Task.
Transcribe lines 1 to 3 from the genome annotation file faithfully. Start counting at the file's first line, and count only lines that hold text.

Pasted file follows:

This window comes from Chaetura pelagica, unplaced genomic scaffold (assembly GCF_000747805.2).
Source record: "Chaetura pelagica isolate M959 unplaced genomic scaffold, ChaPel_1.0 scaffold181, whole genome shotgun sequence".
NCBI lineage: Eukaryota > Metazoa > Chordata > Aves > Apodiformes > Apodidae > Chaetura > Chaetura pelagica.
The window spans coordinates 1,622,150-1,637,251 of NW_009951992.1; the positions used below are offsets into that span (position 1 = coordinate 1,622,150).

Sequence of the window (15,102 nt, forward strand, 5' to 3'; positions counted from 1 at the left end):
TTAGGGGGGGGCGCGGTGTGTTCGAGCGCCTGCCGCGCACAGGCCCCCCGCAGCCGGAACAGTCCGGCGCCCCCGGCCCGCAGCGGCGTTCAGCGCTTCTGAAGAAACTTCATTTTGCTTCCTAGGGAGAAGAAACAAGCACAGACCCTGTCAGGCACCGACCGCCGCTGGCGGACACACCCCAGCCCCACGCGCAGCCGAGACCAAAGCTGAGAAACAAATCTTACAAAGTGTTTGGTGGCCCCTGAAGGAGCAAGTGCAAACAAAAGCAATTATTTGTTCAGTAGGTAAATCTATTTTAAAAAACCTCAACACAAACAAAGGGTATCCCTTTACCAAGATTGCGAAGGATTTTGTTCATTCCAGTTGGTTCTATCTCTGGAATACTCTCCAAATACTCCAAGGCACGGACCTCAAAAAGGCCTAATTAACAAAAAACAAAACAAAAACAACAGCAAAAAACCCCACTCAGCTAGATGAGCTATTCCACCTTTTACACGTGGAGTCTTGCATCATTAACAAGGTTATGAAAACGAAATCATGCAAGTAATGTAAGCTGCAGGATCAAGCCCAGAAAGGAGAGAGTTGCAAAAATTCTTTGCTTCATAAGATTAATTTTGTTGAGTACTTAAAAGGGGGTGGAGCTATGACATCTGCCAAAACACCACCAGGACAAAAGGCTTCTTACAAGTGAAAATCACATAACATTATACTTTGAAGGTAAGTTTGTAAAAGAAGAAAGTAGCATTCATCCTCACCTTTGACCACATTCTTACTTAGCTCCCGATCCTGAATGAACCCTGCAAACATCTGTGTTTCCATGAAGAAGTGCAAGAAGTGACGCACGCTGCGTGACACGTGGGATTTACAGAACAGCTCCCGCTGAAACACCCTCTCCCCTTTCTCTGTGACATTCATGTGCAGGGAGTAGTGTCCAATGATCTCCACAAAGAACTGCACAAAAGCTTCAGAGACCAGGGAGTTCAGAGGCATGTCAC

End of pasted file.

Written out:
This window comes from Chaetura pelagica, unplaced genomic scaffold (assembly GCF_000747805.2).
Source record: "Chaetura pelagica isolate M959 unplaced genomic scaffold, ChaPel_1.0 scaffold181, whole genome shotgun sequence".
NCBI lineage: Eukaryota > Metazoa > Chordata > Aves > Apodiformes > Apodidae > Chaetura > Chaetura pelagica.